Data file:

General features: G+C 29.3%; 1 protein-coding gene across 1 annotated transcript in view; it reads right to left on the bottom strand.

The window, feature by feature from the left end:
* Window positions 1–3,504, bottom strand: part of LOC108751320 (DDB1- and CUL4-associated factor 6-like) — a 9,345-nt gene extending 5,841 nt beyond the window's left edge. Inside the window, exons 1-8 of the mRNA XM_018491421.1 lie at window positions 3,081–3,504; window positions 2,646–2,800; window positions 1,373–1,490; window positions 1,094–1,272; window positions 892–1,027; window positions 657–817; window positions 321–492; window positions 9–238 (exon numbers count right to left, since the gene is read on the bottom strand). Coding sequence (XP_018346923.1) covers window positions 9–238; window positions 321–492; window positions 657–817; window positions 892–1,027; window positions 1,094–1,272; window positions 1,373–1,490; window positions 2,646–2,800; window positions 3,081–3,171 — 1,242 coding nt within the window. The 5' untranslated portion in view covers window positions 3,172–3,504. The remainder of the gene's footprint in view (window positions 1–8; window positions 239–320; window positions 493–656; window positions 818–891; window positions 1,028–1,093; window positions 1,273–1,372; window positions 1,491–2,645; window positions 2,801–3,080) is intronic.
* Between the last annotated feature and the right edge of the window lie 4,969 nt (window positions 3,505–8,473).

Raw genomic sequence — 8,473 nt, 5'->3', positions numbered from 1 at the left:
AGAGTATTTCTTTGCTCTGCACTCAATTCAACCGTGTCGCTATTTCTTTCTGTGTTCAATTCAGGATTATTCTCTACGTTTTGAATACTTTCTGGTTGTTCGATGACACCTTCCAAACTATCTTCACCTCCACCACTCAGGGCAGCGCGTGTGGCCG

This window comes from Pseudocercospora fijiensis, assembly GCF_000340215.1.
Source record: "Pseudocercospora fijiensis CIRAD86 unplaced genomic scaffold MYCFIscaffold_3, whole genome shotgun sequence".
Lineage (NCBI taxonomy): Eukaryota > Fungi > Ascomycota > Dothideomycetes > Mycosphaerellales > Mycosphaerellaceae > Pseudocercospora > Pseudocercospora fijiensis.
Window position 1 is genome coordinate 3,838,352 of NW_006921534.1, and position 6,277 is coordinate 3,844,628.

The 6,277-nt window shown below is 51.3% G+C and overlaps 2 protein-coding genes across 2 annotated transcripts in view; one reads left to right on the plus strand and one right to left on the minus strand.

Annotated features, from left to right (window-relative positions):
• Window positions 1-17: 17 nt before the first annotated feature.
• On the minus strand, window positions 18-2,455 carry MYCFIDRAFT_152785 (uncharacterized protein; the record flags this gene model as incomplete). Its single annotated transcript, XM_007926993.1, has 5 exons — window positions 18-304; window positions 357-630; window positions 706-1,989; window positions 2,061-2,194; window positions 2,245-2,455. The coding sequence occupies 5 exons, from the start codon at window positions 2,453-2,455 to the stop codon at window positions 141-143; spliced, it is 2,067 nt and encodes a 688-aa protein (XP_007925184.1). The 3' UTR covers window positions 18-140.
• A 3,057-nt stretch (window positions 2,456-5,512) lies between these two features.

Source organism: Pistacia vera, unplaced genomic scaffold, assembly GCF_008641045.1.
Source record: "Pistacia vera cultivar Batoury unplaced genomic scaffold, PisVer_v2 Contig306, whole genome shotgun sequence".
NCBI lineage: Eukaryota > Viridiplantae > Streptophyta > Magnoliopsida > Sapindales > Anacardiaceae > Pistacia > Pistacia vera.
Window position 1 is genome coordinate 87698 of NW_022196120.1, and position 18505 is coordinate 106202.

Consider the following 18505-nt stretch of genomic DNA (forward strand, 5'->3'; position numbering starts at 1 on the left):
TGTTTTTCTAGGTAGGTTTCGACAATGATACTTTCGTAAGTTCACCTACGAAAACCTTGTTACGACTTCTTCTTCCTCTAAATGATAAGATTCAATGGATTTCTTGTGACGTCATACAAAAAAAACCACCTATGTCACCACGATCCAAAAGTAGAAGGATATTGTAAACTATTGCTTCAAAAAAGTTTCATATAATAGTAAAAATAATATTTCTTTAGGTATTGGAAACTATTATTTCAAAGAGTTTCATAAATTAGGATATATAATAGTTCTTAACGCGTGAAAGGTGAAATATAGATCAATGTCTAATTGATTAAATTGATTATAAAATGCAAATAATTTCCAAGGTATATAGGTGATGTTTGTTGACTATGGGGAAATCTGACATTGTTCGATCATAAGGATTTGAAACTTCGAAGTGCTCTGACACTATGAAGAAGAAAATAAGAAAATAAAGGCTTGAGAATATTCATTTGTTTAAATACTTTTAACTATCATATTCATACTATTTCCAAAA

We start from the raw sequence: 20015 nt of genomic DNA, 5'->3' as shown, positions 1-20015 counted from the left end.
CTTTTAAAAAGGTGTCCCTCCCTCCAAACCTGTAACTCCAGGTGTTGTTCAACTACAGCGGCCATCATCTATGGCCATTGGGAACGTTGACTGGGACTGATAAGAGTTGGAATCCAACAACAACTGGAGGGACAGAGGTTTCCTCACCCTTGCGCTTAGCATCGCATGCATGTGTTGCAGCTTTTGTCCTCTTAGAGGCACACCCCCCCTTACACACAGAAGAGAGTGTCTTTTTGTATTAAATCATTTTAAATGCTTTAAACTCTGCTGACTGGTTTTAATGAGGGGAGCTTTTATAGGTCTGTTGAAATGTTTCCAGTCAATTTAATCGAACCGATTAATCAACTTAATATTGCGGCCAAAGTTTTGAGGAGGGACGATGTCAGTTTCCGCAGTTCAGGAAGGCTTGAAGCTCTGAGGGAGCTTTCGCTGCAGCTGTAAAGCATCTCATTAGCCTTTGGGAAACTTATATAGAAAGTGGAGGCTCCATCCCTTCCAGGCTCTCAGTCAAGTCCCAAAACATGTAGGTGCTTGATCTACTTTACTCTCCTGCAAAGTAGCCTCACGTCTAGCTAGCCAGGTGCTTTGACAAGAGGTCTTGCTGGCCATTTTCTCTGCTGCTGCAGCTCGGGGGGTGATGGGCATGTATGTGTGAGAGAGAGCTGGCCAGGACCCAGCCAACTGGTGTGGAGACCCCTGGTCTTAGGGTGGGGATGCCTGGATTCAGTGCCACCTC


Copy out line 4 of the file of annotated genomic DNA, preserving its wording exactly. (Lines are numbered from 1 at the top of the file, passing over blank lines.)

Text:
* Between the last annotated feature and the right edge of the window lie 4,969 nt (window positions 3,505–8,473).